1963 Chevrolet Corvette Sting Ray

1963 Chevrolet Corvette Sting Ray 1963 Chevrolet Corvette Sting Ray
First Drive Review From the October 1962 Issue of Car and Driver

One glance at the new Corvette tells you that it is faster and sportier than its predecessors. And when you drive a Corvette Sting Ray, either the convertible or the fastback Sport Coupé, you find that the excitement is far more than skindeep. Hiding independent rear suspension under its sculptured tail, the Corvette is now second to no other production sports car in road-holding and is still the most powerful.

The biggest innovation this year is that the coupé is now a separate, distinct body rather than an alternative top for a basically open roadster. As is traditional with Corvette, both the coupé and the convertible are made of fiberglass. There is good reason to believe that the new coupé was inspired by the dramatic introduction of Jaguar's XK-E coupé at the Coliseum in April, 1961. GM personnel are known to have borrowed the keys to the Jaguar and come back late the night of opening day to measure and sketch it inside and out. Just as the XK-E coupé is faster than the roadster, so is the Sting Ray Sport Coupé faster than the convertible. With open exhausts, the coupé has exceeded 160 mph, and with full street equipment it will still be able to do a genuine 155, whereas the top speed of the convertible lies between 150 and 155, according to Zora Arkus-Duntov.

More prosaically—but very important—the seating position has been tremendously improved over previous Corvettes. The seats are farther back and so many adjustment possibilities are provided that any driver should be able to find a comfortable position. Straight-arm driving is at last possible, and visibility over the sloping hood is very good. From behind the wheel, the car looks and feels smaller than the "old" Corvette, and it is.

The wheelbase has been reduced from 102 to 98 inches, and the front track is down from 57 inches to 56.3, while the rear track has been reduced from 59 inches to 57. All of this makes it more nimble and more easily steered with precision.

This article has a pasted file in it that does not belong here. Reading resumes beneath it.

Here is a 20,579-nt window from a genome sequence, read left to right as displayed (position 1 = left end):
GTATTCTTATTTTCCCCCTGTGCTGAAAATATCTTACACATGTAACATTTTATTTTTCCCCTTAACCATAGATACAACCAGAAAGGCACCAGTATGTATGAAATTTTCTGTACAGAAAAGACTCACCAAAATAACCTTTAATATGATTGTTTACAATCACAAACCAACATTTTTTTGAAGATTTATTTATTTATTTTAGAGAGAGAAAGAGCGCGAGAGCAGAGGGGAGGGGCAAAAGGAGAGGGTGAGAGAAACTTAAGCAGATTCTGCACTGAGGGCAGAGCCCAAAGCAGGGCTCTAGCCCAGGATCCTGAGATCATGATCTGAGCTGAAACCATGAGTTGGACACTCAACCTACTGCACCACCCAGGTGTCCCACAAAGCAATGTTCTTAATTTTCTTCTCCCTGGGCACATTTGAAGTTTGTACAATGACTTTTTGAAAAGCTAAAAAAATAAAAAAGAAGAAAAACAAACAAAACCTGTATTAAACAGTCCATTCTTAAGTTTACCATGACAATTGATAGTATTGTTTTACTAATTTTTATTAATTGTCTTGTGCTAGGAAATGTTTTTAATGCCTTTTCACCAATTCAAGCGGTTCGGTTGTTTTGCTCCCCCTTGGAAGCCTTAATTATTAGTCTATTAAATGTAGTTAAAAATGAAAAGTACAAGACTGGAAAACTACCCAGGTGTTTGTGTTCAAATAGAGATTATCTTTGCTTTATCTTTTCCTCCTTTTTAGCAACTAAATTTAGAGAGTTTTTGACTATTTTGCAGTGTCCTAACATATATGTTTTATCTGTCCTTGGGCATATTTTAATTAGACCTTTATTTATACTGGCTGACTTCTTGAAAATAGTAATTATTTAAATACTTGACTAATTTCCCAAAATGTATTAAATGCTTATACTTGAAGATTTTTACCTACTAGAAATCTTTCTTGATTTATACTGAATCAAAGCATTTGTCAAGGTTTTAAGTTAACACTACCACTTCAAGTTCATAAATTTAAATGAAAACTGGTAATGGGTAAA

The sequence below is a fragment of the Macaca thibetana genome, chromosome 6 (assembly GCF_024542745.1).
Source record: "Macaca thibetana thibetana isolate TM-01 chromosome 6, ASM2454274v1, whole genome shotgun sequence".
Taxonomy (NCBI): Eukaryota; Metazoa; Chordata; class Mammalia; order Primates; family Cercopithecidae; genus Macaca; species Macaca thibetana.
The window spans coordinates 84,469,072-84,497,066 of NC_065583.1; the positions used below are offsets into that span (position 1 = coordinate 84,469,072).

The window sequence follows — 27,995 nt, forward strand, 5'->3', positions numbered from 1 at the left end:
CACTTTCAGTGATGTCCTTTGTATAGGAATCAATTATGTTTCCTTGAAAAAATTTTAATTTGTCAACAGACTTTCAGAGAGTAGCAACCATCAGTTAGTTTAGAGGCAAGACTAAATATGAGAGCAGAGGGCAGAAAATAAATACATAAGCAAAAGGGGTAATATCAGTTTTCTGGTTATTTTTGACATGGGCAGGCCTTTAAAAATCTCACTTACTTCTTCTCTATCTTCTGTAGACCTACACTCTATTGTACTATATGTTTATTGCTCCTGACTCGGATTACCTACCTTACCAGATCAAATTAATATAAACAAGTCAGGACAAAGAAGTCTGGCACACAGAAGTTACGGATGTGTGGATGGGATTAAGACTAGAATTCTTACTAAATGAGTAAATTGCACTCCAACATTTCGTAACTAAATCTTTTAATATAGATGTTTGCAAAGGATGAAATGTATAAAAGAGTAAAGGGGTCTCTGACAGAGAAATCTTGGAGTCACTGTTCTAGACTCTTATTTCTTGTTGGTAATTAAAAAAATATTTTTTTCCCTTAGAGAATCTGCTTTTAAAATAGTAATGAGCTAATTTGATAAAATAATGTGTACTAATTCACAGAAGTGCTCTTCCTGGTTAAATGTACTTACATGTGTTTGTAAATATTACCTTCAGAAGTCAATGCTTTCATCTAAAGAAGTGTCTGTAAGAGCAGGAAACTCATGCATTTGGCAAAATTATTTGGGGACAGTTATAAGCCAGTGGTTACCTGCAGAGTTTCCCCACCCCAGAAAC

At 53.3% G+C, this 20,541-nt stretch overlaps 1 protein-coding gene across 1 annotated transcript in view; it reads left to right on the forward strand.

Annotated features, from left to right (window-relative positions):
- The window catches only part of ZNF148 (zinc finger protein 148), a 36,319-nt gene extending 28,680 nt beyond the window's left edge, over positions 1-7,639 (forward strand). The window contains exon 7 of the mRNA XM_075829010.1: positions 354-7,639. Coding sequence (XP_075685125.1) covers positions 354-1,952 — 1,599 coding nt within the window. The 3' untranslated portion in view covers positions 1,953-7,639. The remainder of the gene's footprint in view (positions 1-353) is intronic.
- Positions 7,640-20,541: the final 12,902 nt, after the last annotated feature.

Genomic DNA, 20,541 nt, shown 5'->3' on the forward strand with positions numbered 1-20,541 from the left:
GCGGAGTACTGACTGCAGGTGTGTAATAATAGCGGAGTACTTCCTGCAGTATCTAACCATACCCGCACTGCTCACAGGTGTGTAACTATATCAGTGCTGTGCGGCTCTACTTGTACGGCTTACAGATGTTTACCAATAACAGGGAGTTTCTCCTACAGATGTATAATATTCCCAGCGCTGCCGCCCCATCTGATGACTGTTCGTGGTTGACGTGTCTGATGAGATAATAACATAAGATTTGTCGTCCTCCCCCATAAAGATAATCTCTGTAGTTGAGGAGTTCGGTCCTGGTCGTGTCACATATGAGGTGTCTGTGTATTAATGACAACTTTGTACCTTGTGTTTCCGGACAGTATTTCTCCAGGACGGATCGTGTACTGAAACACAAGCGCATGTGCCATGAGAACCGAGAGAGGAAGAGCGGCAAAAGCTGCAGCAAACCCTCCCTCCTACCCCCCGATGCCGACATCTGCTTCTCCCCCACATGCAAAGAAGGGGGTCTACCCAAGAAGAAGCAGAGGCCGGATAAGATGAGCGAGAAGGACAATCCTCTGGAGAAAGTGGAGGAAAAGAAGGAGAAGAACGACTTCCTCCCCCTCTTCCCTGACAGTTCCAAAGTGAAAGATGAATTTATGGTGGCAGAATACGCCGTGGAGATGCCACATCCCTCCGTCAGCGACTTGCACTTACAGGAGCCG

When it was boosted to 327 bhp last year, it became obvious that the Corvette could not again be improved by merely adding power. With the chassis thus at its limit, it was decided to make improvements where they were needed most: in the frame and suspension. Zora Arkus-Duntov, H. F. Barr, and E. J. Premo of Chevrolet Engineering got together to build an all-new chassis, drawing extensively on their experience with the Corvette SS of 1957, the Sting Ray, and the CERV-1.

The geometry of the independent rear suspension has been directly derived from the open-wheel racing car prototype, CERV-1. There was no room on the '63 Corvette for coil springs as used on the CERV-1, so Duntov chose a transverse leaf spring and put it behind and below the differential housing.

Unsplined half-shafts with two universal joints each function as upper wishbones. Underneath each is a simple lateral control rod; driving and braking thrust are taken up by stamped-steel radius arms. The differential housing is bolted to the frame both front and rear.

Compared with the rigid axle of the 1962 Corvette, the new model has a lower rear roll center (8.13 inches above ground level against 9.0). This is the same as on the CERV-1, while the Dion-suspended SS and Sting Ray had roll centers 8.0 inches above the ground.